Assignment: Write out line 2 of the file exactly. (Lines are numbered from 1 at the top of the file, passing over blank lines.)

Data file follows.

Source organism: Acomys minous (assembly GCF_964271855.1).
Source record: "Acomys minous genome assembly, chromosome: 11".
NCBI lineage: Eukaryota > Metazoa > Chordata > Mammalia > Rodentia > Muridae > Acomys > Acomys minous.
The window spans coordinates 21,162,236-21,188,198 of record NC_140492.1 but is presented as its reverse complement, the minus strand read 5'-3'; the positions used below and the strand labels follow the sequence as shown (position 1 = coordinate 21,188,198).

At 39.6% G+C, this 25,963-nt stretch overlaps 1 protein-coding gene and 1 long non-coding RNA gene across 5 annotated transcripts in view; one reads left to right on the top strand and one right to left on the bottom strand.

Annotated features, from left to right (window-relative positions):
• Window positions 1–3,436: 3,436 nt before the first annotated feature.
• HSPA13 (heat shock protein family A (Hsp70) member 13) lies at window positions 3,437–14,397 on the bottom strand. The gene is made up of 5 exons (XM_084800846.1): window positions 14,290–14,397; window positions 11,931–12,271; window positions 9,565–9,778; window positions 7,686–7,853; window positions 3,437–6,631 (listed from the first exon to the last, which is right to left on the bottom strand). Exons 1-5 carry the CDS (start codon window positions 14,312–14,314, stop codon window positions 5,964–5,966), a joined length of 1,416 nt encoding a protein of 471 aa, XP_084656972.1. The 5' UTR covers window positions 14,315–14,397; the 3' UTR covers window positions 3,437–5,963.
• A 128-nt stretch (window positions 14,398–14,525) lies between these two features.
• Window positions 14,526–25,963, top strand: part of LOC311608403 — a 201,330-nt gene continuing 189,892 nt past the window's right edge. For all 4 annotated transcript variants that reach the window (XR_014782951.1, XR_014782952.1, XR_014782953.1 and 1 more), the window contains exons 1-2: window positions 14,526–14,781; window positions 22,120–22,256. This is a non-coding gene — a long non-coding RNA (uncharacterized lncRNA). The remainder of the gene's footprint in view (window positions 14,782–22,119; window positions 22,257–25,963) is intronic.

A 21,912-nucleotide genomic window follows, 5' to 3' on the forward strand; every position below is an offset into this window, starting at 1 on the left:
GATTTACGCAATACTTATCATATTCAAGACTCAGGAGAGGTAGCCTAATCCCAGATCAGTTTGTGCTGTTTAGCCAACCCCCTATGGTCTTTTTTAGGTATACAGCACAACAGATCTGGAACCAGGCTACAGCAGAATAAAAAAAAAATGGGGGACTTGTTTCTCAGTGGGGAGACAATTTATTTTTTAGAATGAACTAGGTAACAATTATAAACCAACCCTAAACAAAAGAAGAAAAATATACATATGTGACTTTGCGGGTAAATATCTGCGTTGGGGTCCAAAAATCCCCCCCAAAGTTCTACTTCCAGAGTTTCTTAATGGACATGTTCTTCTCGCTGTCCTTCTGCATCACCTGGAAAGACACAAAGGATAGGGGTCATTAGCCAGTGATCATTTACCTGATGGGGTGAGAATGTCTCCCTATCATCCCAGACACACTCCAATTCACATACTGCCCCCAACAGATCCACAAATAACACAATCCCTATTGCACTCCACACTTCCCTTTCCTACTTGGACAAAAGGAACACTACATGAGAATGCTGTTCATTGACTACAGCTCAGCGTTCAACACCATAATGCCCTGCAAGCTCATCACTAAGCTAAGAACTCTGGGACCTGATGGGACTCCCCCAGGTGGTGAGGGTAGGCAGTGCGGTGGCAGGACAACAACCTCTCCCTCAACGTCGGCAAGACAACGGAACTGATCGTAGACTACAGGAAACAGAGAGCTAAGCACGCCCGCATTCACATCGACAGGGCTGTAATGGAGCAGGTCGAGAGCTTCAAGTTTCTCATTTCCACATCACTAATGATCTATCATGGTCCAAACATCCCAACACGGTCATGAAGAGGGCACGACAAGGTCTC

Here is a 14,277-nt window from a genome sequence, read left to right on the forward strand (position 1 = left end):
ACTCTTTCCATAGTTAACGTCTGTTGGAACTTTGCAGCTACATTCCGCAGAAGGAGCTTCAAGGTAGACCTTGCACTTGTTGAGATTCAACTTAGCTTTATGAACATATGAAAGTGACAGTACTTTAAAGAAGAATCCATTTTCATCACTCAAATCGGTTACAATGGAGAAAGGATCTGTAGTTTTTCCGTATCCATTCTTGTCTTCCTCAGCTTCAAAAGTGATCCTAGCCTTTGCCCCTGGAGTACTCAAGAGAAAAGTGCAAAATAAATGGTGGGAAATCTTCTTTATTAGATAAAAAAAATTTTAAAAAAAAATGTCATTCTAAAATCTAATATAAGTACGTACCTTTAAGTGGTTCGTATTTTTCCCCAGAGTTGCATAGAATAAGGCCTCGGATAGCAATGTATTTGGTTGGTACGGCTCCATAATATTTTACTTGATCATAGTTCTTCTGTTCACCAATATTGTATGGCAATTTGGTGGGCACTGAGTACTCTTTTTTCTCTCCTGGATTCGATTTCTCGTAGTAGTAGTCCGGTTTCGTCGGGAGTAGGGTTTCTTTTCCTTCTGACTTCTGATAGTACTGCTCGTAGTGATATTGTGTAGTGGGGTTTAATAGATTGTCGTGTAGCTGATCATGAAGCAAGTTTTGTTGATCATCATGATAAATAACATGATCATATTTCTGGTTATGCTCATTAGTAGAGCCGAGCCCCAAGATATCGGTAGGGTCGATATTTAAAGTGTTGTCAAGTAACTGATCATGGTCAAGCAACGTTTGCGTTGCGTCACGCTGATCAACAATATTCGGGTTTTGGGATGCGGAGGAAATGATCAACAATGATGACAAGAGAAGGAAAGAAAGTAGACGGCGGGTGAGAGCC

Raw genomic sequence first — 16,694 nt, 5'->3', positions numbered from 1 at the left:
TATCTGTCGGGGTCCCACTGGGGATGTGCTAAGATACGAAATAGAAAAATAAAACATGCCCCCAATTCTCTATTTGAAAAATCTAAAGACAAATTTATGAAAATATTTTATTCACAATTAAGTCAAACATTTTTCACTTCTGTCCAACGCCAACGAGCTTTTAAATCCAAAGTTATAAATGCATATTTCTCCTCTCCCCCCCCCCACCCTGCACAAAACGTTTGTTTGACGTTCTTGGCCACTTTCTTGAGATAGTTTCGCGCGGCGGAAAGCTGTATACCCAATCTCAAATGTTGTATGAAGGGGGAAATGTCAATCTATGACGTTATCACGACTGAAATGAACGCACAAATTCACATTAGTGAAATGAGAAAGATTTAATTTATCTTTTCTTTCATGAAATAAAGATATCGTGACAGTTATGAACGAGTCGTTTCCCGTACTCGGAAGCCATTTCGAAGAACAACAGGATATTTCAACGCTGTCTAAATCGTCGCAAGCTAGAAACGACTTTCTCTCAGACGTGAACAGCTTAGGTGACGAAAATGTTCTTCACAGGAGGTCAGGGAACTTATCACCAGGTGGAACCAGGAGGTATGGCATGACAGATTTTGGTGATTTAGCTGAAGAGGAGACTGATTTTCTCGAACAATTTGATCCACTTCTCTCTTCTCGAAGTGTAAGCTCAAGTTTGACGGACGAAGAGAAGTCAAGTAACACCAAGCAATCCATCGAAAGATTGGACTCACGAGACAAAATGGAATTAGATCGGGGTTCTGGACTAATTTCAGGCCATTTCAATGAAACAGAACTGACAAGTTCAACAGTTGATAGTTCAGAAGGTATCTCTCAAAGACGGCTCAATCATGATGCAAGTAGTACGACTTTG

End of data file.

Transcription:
Source record: "Acomys minous genome assembly, chromosome: 11".